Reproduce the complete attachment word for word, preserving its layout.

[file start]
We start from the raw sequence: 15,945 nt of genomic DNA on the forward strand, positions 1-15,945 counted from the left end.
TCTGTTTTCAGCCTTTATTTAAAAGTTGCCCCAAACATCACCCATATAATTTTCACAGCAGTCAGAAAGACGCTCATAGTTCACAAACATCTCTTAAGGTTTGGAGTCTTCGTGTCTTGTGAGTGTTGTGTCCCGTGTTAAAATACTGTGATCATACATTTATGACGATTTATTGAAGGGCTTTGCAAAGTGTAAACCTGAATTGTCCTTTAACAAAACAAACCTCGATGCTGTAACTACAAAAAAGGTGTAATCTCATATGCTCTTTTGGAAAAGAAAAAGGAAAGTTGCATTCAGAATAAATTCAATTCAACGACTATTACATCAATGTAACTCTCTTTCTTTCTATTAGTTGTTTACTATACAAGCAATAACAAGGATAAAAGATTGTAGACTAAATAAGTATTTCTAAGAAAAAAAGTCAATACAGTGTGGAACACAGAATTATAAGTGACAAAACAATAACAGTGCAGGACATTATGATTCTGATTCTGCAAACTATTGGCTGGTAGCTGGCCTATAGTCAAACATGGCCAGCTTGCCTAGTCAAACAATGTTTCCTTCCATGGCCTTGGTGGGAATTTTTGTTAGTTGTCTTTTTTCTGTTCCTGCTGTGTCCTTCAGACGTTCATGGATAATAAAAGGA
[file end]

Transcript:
We start from the raw sequence: 15,945 nt of genomic DNA on the forward strand, positions 1-15,945 counted from the left end.
TCTGTTTTCAGCCTTTATTTAAAAGTTGCCCCAAACATCACCCATATAATTTTCACAGCAGTCAGAAAGACGCTCATAGTTCACAAACATCTCTTAAGGTTTGGAGTCTTCGTGTCTTGTGAGTGTTGTGTCCCGTGTTAAAATACTGTGATCATACATTTATGACGATTTATTGAAGGGCTTTGCAAAGTGTAAACCTGAATTGTCCTTTAACAAAACAAACCTCGATGCTGTAACTACAAAAAAGGTGTAATCTCATATGCTCTTTTGGAAAAGAAAAAGGAAAGTTGCATTCAGAATAAATTCAATTCAACGACTATTACATCAATGTAACTCTCTTTCTTTCTATTAGTTGTTTACTATACAAGCAATAACAAGGATAAAAGATTGTAGACTAAATAAGTATTTCTAAGAAAAAAAGTCAATACAGTGTGGAACACAGAATTATAAGTGACAAAACAATAACAGTGCAGGACATTATGATTCTGATTCTGCAAACTATTGGCTGGTAGCTGGCCTATAGTCAAACATGGCCAGCTTGCCTAGTCAAACAATGTTTCCTTCCATGGCCTTGGTGGGAATTTTTGTTAGTTGTCTTTTTTCTGTTCCTGCTGTGTCCTTCAGACGTTCATGGATAATAAAAGGA